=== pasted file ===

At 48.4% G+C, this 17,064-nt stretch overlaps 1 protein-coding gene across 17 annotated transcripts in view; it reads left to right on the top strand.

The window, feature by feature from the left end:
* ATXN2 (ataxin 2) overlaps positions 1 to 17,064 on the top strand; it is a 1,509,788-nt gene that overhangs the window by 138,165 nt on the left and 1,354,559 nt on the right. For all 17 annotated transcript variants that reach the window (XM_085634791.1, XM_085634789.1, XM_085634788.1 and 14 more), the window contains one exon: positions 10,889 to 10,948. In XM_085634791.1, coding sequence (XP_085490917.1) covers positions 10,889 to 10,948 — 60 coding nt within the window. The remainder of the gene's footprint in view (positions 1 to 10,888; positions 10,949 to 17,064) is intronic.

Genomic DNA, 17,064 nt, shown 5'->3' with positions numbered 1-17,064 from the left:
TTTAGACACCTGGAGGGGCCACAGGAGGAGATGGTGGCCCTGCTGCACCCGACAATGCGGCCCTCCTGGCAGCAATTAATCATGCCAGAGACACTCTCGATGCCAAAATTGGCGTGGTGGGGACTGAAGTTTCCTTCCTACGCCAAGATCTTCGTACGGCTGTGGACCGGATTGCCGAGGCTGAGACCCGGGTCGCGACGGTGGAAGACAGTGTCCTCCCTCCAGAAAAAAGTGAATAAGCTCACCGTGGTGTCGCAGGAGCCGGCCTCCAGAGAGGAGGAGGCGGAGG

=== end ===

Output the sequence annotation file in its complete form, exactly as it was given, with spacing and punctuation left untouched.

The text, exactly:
At 48.4% G+C, this 17,064-nt stretch overlaps 1 protein-coding gene across 17 annotated transcripts in view; it reads left to right on the top strand.

The window, feature by feature from the left end:
* ATXN2 (ataxin 2) overlaps positions 1 to 17,064 on the top strand; it is a 1,509,788-nt gene that overhangs the window by 138,165 nt on the left and 1,354,559 nt on the right. For all 17 annotated transcript variants that reach the window (XM_085634791.1, XM_085634789.1, XM_085634788.1 and 14 more), the window contains one exon: positions 10,889 to 10,948. In XM_085634791.1, coding sequence (XP_085490917.1) covers positions 10,889 to 10,948 — 60 coding nt within the window. The remainder of the gene's footprint in view (positions 1 to 10,888; positions 10,949 to 17,064) is intronic.

Genomic DNA, 17,064 nt, shown 5'->3' with positions numbered 1-17,064 from the left:
TTTAGACACCTGGAGGGGCCACAGGAGGAGATGGTGGCCCTGCTGCACCCGACAATGCGGCCCTCCTGGCAGCAATTAATCATGCCAGAGACACTCTCGATGCCAAAATTGGCGTGGTGGGGACTGAAGTTTCCTTCCTACGCCAAGATCTTCGTACGGCTGTGGACCGGATTGCCGAGGCTGAGACCCGGGTCGCGACGGTGGAAGACAGTGTCCTCCCTCCAGAAAAAAGTGAATAAGCTCACCGTGGTGTCGCAGGAGCCGGCCTCCAGAGAGGAGGAGGCGGAGG